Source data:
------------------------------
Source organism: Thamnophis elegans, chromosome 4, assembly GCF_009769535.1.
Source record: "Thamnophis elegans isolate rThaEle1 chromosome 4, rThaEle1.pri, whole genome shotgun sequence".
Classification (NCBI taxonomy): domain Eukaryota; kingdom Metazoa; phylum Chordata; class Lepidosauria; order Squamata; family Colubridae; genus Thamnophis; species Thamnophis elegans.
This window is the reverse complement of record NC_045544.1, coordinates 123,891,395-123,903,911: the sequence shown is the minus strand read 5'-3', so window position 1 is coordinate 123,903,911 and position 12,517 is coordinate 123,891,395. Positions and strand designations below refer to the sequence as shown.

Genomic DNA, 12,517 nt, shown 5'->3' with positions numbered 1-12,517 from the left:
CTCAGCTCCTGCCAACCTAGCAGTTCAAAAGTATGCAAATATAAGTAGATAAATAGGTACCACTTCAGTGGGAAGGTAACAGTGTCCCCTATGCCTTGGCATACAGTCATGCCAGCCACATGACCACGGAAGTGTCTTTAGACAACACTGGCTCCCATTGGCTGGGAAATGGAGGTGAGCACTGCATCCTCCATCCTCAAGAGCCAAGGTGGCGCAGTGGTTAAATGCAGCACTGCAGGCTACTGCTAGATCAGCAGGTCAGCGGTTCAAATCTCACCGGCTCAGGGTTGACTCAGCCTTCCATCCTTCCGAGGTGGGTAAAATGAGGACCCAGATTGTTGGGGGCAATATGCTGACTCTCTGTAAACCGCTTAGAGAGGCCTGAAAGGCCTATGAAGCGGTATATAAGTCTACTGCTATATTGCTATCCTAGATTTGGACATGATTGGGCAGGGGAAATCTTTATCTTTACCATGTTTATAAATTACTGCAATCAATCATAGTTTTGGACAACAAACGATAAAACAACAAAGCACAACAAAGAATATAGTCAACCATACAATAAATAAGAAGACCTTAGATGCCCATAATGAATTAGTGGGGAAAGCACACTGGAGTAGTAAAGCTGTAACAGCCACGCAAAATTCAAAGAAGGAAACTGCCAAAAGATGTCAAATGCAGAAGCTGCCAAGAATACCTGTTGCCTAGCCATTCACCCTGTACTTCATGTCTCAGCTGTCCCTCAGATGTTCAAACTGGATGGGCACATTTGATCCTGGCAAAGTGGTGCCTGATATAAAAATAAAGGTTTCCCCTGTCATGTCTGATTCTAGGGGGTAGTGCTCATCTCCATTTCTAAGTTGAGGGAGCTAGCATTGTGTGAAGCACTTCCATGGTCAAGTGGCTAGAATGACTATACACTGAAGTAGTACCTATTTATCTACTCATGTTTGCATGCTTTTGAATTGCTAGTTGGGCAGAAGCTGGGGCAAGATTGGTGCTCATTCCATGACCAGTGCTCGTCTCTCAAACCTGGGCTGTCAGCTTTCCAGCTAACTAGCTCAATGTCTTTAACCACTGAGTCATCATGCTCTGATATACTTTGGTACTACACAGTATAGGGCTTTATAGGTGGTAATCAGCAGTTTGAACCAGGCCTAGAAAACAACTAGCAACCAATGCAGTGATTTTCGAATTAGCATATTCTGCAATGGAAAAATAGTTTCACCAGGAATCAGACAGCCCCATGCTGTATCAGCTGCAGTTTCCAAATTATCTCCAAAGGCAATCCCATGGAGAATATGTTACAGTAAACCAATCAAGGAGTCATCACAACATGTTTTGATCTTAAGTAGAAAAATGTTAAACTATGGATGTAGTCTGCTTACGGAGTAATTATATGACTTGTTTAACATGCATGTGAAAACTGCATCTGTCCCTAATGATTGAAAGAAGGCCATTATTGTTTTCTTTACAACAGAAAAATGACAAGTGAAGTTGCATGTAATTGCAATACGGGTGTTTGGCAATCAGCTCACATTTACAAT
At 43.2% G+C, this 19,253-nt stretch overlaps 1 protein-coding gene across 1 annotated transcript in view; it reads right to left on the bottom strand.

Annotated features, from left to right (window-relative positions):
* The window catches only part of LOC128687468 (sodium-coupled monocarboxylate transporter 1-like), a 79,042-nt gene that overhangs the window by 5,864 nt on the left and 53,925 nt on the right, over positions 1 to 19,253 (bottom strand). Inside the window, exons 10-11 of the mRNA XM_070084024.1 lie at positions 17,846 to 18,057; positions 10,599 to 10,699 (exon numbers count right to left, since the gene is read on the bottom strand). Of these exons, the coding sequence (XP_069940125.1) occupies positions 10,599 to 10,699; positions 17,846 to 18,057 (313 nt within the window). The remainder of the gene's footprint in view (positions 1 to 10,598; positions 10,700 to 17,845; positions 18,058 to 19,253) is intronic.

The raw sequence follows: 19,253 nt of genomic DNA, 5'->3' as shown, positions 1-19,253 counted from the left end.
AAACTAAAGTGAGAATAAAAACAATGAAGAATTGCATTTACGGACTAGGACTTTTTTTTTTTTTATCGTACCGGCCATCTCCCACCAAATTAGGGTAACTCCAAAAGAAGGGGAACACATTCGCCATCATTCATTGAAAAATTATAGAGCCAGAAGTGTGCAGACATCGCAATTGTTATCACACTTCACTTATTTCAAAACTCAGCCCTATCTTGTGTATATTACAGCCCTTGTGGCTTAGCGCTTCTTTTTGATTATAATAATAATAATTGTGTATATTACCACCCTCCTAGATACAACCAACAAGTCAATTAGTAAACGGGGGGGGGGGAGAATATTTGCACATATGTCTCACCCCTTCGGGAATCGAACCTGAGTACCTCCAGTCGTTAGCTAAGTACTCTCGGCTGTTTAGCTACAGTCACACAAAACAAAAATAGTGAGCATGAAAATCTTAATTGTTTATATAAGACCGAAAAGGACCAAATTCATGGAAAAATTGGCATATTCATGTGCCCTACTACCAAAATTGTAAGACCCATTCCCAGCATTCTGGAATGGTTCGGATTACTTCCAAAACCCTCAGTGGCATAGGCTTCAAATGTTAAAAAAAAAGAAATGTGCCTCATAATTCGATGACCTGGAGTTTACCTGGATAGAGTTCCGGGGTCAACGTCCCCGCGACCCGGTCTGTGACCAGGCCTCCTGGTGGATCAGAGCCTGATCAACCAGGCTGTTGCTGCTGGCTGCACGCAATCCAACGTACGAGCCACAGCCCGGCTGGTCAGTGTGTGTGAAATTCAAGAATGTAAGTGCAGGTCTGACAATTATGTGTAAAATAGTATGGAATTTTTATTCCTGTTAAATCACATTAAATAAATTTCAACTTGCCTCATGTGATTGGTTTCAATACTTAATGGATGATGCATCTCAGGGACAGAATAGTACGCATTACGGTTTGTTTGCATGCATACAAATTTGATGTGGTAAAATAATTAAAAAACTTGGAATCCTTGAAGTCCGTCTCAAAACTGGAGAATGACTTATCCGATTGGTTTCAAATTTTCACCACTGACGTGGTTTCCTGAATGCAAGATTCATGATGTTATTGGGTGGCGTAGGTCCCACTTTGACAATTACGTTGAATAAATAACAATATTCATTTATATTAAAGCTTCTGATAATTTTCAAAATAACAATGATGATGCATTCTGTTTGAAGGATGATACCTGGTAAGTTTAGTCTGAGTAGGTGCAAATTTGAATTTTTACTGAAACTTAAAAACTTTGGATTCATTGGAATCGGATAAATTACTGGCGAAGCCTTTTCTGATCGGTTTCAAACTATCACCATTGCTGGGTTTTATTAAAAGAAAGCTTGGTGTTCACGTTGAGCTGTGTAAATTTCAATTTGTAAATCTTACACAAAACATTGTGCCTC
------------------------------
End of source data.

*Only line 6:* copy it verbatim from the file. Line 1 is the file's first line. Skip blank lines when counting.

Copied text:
CTCAGCTCCTGCCAACCTAGCAGTTCAAAAGTATGCAAATATAAGTAGATAAATAGGTACCACTTCAGTGGGAAGGTAACAGTGTCCCCTATGCCTTGGCATACAGTCATGCCAGCCACATGACCACGGAAGTGTCTTTAGACAACACTGGCTCCCATTGGCTGGGAAATGGAGGTGAGCACTGCATCCTCCATCCTCAAGAGCCAAGGTGGCGCAGTGGTTAAATGCAGCACTGCAGGCTACTGCTAGATCAGCAGGTCAGCGGTTCAAATCTCACCGGCTCAGGGTTGACTCAGCCTTCCATCCTTCCGAGGTGGGTAAAATGAGGACCCAGATTGTTGGGGGCAATATGCTGACTCTCTGTAAACCGCTTAGAGAGGCCTGAAAGGCCTATGAAGCGGTATATAAGTCTACTGCTATATTGCTATCCTAGATTTGGACATGATTGGGCAGGGGAAATCTTTATCTTTACCATGTTTATAAATTACTGCAATCAATCATAGTTTTGGACAACAAACGATAAAACAACAAAGCACAACAAAGAATATAGTCAACCATACAATAAATAAGAAGACCTTAGATGCCCATAATGAATTAGTGGGGAAAGCACACTGGAGTAGTAAAGCTGTAACAGCCACGCAAAATTCAAAGAAGGAAACTGCCAAAAGATGTCAAATGCAGAAGCTGCCAAGAATACCTGTTGCCTAGCCATTCACCCTGTACTTCATGTCTCAGCTGTCCCTCAGATGTTCAAACTGGATGGGCACATTTGATCCTGGCAAAGTGGTGCCTGATATAAAAATAAAGGTTTCCCCTGTCATGTCTGATTCTAGGGGGTAGTGCTCATCTCCATTTCTAAGTTGAGGGAGCTAGCATTGTGTGAAGCACTTCCATGGTCAAGTGGCTAGAATGACTATACACTGAAGTAGTACCTATTTATCTACTCATGTTTGCATGCTTTTGAATTGCTAGTTGGGCAGAAGCTGGGGCAAGATTGGTGCTCATTCCATGACCAGTGCTCGTCTCTCAAACCTGGGCTGTCAGCTTTCCAGCTAACTAGCTCAATGTCTTTAACCACTGAGTCATCATGCTCTGATATACTTTGGTACTACACAGTATAGGGCTTTATAGGTGGTAATCAGCAGTTTGAACCAGGCCTAGAAAACAACTAGCAACCAATGCAGTGATTTTCGAATTAGCATATTCTGCAATGGAAAAATAGTTTCACCAGGAATCAGACAGCCCCATGCTGTATCAGCTGCAGTTTCCAAATTATCTCCAAAGGCAATCCCATGGAGAATATGTTACAGTAAACCAATCAAGGAGTCATCACAACATGTTTTGATCTTAAGTAGAAAAATGTTAAACTATGGATGTAGTCTGCTTACGGAGTAATTATATGACTTGTTTAACATGCATGTGAAAACTGCATCTGTCCCTAATGATTGAAAGAAGGCCATTATTGTTTTCTTTACAACAGAAAAATGACAAGTGAAGTTGCATGTAATTGCAATACGGGTGTTTGGCAATCAGCTCACATTTACAAT